The Heart and Its Function

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John Langdon Down
Appleton, 1881 - Heart - 95 pages
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Page 42 - This supernatural soliciting Cannot be ill ; cannot be good : — If ill, Why hath it given me earnest of success, Commencing in a truth ? I am thane of Cawdor : If good, why do I yield to that suggestion Whose horrid image doth unfix my hair, And make my seated heart knock at my ribs, Against the use of nature...
Page 47 - Caesar lov'd him! This was the most unkindest cut of all: For when the noble Caesar saw him stab, Ingratitude, more strong than traitors...
Page 98 - The principles advocated have been, to a great extent, put in practice in the personal experience of the writer in various parts of the world, and under many vicissitudes, and he has found them to be not vague theories, but practical truths of the greatest importance.
Page 98 - Hygiene the Better Part of Medicine.— The Four Divisions of Human Life : The First Quarter, or the First Score of Years. The Young Man ; the Young Woman.
Page 78 - ... again reduced our party, there was no apparent relaxation of energy; and it was not until some days later that I found their strength seriously giving way. It is a little curious that the effect of a short allowance of food does not show itself in hunger. The first symptom is a loss of power, often so imperceptibly brought on that it becomes evident only by an accident. I well remember our look of blank amazement as, one day, the order being given to haul the "Hope" over a tongue of ice, we found...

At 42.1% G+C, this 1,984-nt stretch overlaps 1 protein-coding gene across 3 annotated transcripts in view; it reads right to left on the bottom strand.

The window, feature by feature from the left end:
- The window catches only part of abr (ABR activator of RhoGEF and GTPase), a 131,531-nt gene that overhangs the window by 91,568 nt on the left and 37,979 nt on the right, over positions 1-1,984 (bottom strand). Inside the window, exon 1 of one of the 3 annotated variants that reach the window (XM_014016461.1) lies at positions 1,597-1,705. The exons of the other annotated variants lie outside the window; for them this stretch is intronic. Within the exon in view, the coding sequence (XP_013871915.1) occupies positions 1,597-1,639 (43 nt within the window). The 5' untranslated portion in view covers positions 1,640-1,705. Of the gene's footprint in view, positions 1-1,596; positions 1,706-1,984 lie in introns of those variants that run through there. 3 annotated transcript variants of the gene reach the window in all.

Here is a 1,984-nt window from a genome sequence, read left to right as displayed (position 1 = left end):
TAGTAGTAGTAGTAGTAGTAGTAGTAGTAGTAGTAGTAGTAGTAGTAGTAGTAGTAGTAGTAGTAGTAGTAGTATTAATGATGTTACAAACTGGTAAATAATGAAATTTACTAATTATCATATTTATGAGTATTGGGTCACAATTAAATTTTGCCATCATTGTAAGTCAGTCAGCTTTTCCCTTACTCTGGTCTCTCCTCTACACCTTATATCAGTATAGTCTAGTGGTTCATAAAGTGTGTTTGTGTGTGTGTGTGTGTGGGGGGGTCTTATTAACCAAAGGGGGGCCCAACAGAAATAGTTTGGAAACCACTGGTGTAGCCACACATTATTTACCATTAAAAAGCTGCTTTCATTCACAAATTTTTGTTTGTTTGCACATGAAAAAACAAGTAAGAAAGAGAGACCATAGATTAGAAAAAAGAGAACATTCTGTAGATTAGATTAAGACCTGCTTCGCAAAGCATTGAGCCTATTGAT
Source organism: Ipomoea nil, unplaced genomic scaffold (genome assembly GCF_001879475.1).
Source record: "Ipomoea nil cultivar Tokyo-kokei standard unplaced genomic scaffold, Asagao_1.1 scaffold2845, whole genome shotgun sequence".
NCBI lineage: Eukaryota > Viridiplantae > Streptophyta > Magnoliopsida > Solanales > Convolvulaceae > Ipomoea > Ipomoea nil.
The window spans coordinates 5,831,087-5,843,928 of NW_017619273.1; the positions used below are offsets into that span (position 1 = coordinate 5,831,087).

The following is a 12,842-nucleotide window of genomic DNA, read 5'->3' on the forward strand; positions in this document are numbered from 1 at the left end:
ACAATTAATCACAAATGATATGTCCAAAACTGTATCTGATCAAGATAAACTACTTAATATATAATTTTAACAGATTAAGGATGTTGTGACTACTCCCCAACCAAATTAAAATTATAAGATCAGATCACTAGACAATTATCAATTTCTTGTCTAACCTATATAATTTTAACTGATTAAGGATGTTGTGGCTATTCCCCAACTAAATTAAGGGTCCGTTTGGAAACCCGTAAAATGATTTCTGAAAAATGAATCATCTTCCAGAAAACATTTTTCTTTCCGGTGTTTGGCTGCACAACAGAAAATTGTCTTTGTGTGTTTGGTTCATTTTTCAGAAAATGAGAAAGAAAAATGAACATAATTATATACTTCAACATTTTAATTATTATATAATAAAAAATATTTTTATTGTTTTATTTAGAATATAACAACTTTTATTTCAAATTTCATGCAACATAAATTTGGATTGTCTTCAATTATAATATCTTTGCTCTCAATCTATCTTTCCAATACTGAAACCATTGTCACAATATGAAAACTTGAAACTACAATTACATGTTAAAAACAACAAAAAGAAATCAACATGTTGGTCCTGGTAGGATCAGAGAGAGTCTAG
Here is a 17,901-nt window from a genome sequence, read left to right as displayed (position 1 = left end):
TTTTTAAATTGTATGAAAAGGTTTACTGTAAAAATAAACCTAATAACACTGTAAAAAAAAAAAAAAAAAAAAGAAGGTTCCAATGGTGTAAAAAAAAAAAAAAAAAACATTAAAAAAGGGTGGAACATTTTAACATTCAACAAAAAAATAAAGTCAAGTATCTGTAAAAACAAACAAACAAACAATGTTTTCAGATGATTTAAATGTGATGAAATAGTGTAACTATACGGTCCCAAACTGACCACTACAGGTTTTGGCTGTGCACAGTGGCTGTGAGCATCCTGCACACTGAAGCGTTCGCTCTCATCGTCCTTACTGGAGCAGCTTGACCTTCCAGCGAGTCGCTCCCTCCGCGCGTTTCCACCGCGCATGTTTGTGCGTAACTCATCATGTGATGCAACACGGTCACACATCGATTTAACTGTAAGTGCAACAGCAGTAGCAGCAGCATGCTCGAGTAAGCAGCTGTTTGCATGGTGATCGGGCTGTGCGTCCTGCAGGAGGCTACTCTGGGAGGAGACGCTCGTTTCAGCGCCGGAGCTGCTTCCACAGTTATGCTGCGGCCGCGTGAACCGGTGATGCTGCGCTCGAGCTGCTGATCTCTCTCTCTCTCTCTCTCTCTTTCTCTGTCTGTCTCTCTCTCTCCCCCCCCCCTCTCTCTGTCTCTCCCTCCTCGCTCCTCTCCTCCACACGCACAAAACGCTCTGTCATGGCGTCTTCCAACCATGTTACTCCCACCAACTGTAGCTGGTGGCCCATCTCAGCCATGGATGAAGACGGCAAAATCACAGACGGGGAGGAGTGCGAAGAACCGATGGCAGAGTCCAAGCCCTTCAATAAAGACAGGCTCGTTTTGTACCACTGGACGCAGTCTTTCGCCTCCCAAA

Page 97 - PRIMERS of a character that shall be entitled to the fullest confidence. They are to be brief, simple, and elementary in statement, filled with substantial and useful information suitable for the guidance of grown-up people. Each primer will be written by a gentleman specially competent to treat his subject, while the critical supervision of the books is in the hands of a committee who will act as editors.
Page 42 - Farewell! God knows when we shall meet again. I have a faint cold fear thrills through my veins, That almost freezes up the heat of life: I'll call them back again to comfort me.
Page 97 - THOUGH it is of the greatest importance that books upon health should be in the highest degree trustworthy, it is notorious that most of the cheap and popular kind are mere crude compilations of incompetent persons, and are often misleading and injurious. Impressed by these considerations, several eminent medical and scientific men of London...

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